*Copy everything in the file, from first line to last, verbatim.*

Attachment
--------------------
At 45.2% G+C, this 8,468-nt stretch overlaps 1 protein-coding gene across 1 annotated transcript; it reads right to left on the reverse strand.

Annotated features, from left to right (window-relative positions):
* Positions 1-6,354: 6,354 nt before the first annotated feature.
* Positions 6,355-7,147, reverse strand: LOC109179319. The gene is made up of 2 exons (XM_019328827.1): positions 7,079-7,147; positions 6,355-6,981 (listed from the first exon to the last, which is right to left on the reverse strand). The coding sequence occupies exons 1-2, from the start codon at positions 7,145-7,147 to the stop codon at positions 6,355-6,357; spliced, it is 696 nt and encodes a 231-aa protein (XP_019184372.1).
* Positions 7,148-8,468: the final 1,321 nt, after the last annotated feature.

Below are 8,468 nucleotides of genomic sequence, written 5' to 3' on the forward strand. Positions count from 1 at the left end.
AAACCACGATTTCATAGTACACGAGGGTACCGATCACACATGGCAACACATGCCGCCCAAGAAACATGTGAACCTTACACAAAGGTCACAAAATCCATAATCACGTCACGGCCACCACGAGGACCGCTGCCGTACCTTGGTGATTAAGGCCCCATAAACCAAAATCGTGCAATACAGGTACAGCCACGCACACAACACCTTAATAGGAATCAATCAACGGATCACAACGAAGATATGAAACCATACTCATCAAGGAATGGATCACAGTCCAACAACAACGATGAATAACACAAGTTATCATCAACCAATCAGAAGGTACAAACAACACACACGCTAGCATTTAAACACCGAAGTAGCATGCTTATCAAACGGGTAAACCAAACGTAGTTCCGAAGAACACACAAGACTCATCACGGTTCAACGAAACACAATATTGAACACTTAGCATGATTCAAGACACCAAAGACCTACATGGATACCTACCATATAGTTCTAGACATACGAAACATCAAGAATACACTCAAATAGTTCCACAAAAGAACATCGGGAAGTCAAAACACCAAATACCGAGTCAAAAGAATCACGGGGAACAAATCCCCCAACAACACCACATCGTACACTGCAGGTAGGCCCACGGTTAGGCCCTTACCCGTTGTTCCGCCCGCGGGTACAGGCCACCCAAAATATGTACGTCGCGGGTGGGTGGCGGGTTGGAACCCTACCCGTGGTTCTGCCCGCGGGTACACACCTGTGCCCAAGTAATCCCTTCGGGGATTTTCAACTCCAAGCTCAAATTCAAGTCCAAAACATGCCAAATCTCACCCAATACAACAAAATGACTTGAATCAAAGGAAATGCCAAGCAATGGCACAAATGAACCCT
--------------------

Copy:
At 45.2% G+C, this 8,468-nt stretch overlaps 1 protein-coding gene across 1 annotated transcript; it reads right to left on the reverse strand.

Annotated features, from left to right (window-relative positions):
* Positions 1-6,354: 6,354 nt before the first annotated feature.
* Positions 6,355-7,147, reverse strand: LOC109179319. The gene is made up of 2 exons (XM_019328827.1): positions 7,079-7,147; positions 6,355-6,981 (listed from the first exon to the last, which is right to left on the reverse strand). The coding sequence occupies exons 1-2, from the start codon at positions 7,145-7,147 to the stop codon at positions 6,355-6,357; spliced, it is 696 nt and encodes a 231-aa protein (XP_019184372.1).
* Positions 7,148-8,468: the final 1,321 nt, after the last annotated feature.

Below are 8,468 nucleotides of genomic sequence, written 5' to 3' on the forward strand. Positions count from 1 at the left end.
AAACCACGATTTCATAGTACACGAGGGTACCGATCACACATGGCAACACATGCCGCCCAAGAAACATGTGAACCTTACACAAAGGTCACAAAATCCATAATCACGTCACGGCCACCACGAGGACCGCTGCCGTACCTTGGTGATTAAGGCCCCATAAACCAAAATCGTGCAATACAGGTACAGCCACGCACACAACACCTTAATAGGAATCAATCAACGGATCACAACGAAGATATGAAACCATACTCATCAAGGAATGGATCACAGTCCAACAACAACGATGAATAACACAAGTTATCATCAACCAATCAGAAGGTACAAACAACACACACGCTAGCATTTAAACACCGAAGTAGCATGCTTATCAAACGGGTAAACCAAACGTAGTTCCGAAGAACACACAAGACTCATCACGGTTCAACGAAACACAATATTGAACACTTAGCATGATTCAAGACACCAAAGACCTACATGGATACCTACCATATAGTTCTAGACATACGAAACATCAAGAATACACTCAAATAGTTCCACAAAAGAACATCGGGAAGTCAAAACACCAAATACCGAGTCAAAAGAATCACGGGGAACAAATCCCCCAACAACACCACATCGTACACTGCAGGTAGGCCCACGGTTAGGCCCTTACCCGTTGTTCCGCCCGCGGGTACAGGCCACCCAAAATATGTACGTCGCGGGTGGGTGGCGGGTTGGAACCCTACCCGTGGTTCTGCCCGCGGGTACACACCTGTGCCCAAGTAATCCCTTCGGGGATTTTCAACTCCAAGCTCAAATTCAAGTCCAAAACATGCCAAATCTCACCCAATACAACAAAATGACTTGAATCAAAGGAAATGCCAAGCAATGGCACAAATGAACCCT